It begins in the frigid cold and before it’s over, you’ll be frolicking at open-air shows, with the summer season just around the corner.

But let’s not get ahead of ourselves. Most of these recommended pop concerts are happening in cozy clubs and theaters and even opera houses, oh my.

Besides the shows highlighted below, there are others of note, starting with a run of activity at the Met Philadelphia, the newly rehabbed North Philadelphia showplace that reopened in December. Among them: Boyz II Men on Feb. 16, Tedeschi Trucks Band on Feb. 26, Massive Attack on March 19, Bon Iver on March 27 and 28, and Amos Lee on April 6.

Other nights of note: Cherry Glazerr and Sneaks at the First Unitarian Church on Feb. 14, Bob Mould and Titus Andronicus at Union Transfer on Feb. 15, crooner Michael Bublé at the Wells Fargo Center Feb. 24, J.S. Ondara at World Cafe Live on March 22, the Soul Rebels with Rakim at Ardmore Music Hall on March 28, Kiss at the Wells Fargo Center on March 29, Noura Mint Seymali at the Kimmel Center SEI Innovation Studio on March 30, and Rodney Crowell at the Sellersville Theatre on April 6.

Along with live acts, there are several artists with highly anticipated new albums coming this winter and spring. Hozier’s Wasteland, Baby! is due March 1, Jenny Lewis' On the Line arrives March 22, Steve Earle & the Dukes' Guy on March 29 and Lizzo’s Cuz I Love You on April 19.

Also, several buzzed-about albums do not yet have release dates, including Lana Del Rey’s Norman F- Rockwell, Run the Jewels 4 by the hip-hop duo, and as-yet untitled albums from Jack White’s Raconteurs and Sleater-Kinney, the latter of which is being produced by St. Vincent.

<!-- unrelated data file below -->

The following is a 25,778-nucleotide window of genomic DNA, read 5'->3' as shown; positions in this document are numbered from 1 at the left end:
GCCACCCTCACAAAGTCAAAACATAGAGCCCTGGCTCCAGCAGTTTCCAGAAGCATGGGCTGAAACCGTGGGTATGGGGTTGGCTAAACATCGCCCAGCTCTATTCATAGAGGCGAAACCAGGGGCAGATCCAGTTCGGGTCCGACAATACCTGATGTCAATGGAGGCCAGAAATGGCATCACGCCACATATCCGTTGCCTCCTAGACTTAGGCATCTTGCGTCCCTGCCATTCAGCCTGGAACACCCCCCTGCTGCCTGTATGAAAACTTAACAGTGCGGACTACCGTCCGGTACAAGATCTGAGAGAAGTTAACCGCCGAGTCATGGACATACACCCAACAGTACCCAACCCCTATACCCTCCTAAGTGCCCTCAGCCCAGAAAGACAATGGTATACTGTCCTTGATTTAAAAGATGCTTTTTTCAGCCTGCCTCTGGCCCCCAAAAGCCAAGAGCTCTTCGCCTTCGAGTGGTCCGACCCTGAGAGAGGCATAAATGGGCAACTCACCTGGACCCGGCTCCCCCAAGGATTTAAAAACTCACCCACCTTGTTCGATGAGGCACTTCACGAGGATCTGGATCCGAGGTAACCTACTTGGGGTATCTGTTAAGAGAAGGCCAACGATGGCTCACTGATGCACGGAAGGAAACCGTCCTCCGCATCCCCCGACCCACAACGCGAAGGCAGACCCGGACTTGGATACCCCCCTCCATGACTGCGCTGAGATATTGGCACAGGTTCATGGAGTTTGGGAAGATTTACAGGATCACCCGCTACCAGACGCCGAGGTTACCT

Joe Jackson (Feb. 12, Scottish Rite Auditorium). British songwriter Jackson smoothly transitioned from his “Is She Really Going Out with Him?” angry young man beginnings in the late 1970s to something more cosmopolitan by the time of Night and Day in 1982. It’s to that sophisticated palate that he turns on the engaging new Fool, his 20th album. (, 856-858-1000).

Vince Staples (Feb. 19, the Fillmore). The Long Beach, Calif., rapper again demonstrated that he’s one of the most intriguing characters in hip-hop with FM!, his 2018 mini-album. It clocked in at a mere eight songs and 22 minutes but was nonetheless packed with clever ideas and a faux-radio show concept that provided him an effective outlet for his subversive sense of humor. (, 215-309-0150)

The Chills (Feb. 23, the Trocadero). When this rare appearance by the Chills, the New Zealand rock band fronted by Martin Phillipps, was announced at Kung Fu Necktie, the club seemed too tiny to accommodate the fan base of the underrated cult band. And, sure enough, the show with the band that broke through in the U.S. with gems like “Heavenly Pop Hit” and “Familiarity Breeds Contempt” has been moved to the much larger Chinatown venue. (, 215-922-6888).

Anderson .Paak & the Free Nationals (Feb. 24, the Fillmore). California rapper, singer, bandleader, and drummer .Paak is a multitalented force who came to prominence with his many contributions to Dr. Dre’s Compton album in 2015 and who distinguished himself the next year with his own Malibu. The hip-hop soul man’s latest is last year’s rock-solid Oxnard, named after another California town crucial to his upbringing. (, 215-309-0150)

The Flesh Eaters (March 15, Johnny Brenda’s). The Flesh Eaters are a punk rockabilly band from Los Angeles' late 1970s-early 1980s scene fronted by Chris Desjardins, the street poet better known as Chris D. The band’s vital new album I Used to Be Pretty reunites their classic lineup, which features a veritable Who’s Who from that classic era, including John Doe and DJ Bonebrake of X, Dave Alvin and Bill Bateman of the Blasters, Steve Berlin of Los Lobos, and Julie Christensen, who sang with Chris D. in his band Divine Horsemen. (215-739-9684,